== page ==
The Lesson of the Tallinn Occupation Museum

2005-12-23

in Bombs and rockets, Politics, Security, Travel

Prison cell door

One lesson you cannot help taking away from the Occupation Museum in Tallinn is that the protection of individuals from government is one of the most essential kinds of security. This is a point that is being completely missed in a wide variety of circumstances, especially as it relates to the so-called “War on Terror.” The question is not whether the government can protect citizens from terrorism, but what the ultimate balance of risks should be. Perhaps giving powers for increased surveillance or ease of detention decreases the likelihood of suffering a terrorist attack, though that is by no means proven. What it certainly does is increase the danger of the arbitrary and unjust use of force against civilians.

Given the enormous power and resources of government, the danger that it is capable of posing to citizens is extraordinary. That is why governmental accountability is absolutely essential. All power entrusted to government simply must be granted in conditional fashion: subject to revocation should it be abused. In turn, the only way we can be aware of the presence or absence of abuse is through public, civilian oversight. Government cannot be trusted to regulate itself, because to do so it to instantly accept a kind of de facto tyranny. Without knowing what is being done, supposedly on our behalf, we run the risk of being subjected to unjustified and difficult to reverse power grabs. There is almost incontrovertible evidence that this has taken place, in almost every developed country, since September 11th. Once again, this point is largely being lost in political debate in the west. As I wrote in the the NASCA Report (PDF), submitted to the Canadian Department of National Defence:

Maintaining openness about the measures being put in place, as well as allowing independent examination and discussion of both threats and responses, is a crucial mechanism for ensuring that an appropriate balance is being struck on matters of security. It is worth recalling that security is always a trade-off: with costs of various kinds rising to greater or lesser degrees as safeguards are created. For those safeguards to be a justified and legitimate part of a democratic society, they must be subject to public awareness and scrutiny. (21)Protection of the individual from unreasonable or arbitrary power – in the hands of government and its agents – is a crucial part of the individual security of all citizens in democratic states. While terrorists have shown themselves to be capable of causing enormous harm with modest resources, the very enormity state power means that it can do great harm through errors or by failing to create and maintain proper checks on authority. (25)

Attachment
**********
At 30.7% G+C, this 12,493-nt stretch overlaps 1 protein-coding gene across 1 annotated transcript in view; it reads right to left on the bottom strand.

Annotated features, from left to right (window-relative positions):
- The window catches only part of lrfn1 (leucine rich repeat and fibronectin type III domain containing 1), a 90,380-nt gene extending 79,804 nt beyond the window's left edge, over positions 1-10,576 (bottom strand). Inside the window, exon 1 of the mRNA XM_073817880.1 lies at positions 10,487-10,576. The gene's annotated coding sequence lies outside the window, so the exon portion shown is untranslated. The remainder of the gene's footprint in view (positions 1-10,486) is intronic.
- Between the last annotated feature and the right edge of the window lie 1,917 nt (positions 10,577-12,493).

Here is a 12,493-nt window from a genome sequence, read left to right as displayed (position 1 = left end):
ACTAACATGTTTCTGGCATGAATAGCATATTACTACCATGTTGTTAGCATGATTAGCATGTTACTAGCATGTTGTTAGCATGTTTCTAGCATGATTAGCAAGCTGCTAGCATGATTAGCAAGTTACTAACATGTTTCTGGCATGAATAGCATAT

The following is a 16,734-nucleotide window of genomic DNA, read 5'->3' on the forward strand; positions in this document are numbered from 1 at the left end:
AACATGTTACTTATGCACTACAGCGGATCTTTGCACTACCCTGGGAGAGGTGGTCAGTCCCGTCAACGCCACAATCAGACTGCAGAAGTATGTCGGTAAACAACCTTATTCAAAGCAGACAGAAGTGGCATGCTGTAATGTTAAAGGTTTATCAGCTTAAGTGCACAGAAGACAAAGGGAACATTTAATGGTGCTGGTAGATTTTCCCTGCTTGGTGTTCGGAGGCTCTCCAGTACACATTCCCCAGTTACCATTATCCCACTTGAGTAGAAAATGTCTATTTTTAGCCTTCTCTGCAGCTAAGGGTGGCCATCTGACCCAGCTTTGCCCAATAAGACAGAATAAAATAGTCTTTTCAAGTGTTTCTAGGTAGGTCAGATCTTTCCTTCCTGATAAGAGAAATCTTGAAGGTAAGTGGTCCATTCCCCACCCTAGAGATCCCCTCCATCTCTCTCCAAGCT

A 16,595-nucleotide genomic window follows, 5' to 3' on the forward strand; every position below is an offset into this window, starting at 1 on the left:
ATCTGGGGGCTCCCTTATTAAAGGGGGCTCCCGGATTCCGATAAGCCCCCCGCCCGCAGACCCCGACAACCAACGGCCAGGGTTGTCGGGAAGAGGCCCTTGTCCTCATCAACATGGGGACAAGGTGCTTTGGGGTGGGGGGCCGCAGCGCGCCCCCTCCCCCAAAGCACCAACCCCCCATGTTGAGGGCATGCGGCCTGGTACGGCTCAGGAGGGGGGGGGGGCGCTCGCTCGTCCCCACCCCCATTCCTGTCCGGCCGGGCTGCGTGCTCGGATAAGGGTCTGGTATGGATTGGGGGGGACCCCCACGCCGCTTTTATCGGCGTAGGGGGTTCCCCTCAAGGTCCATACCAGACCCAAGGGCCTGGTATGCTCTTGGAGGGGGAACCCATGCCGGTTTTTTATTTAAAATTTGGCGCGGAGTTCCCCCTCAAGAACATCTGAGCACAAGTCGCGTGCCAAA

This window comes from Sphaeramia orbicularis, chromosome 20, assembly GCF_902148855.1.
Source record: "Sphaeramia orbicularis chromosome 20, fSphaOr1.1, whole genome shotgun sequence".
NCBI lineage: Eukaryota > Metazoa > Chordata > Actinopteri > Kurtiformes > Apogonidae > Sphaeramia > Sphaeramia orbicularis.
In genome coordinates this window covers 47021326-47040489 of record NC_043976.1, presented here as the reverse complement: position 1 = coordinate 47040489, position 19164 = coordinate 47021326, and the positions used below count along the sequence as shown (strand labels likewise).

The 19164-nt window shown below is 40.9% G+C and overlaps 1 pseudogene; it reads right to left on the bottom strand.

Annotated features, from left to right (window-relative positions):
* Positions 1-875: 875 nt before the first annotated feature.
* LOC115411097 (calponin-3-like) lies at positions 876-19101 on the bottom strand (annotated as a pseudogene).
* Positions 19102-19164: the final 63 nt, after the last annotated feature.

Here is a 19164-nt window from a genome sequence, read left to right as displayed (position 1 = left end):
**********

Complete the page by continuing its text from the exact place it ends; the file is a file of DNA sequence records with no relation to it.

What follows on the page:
While it’s personally satisfying to have presented a document including such sections to policy makers, I have no way of knowing whether it will ever be taken seriously.

Looking at the photographs above, affixed on the inside of one of a whole line of doors from secret prisons formerly operating in Estonia, drives home the the point of human vulnerability contrasted with the facelessness of power. It’s an image that should stick in our minds when we are choosing to confer legitimacy upon governments, or seeking to withdraw it.

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{ 2 comments… read them below or add one }

B December 23, 2005 at 9:44 pm

People have taken these kinds of concerns seriously before:

The history of the present King of Great Britain [George III] is a history of repeated injuries and usurpations, all having in direct object the establishment of an absolute Tyranny over these States. To prove this, let Facts be submitted to a candid world…

For depriving us, in many cases, of the benefits of Trial by Jury:

For transporting us beyond Seas to be tried for pretended offences:…

For taking away our Charters, abolishing our most valuable Laws, and altering fundamentally the Forms of our Governments:…

He is at this time transporting large Armies of foreign Mercenaries to compleat the works of death, desolation and tyranny, already begun with circumstances of Cruelty and perfidy scarcely paralleled in the most barbarous ages, and totally unworthy the Head of a civilized nation…

(link)

Anonymous December 23, 2005 at 9:51 pm

Sorry to spell out what might be better presented in subtle fashion, but the writing’s on the wall:

1) PATRIOT Act, suspensions of habeus corpus, military tribunals
2) CIA torture flights, extraterritoriality in Guantanamo and elsewhere
3) PATRIOT Act
4) Military contractors in Iraq, use of Blackwater to protect the American-imposed government in Afghanistan, the contracting out of prison services at Abu Ghraib to Brown and Root

“Unworthy of the Head of a civilized nation” indeed.

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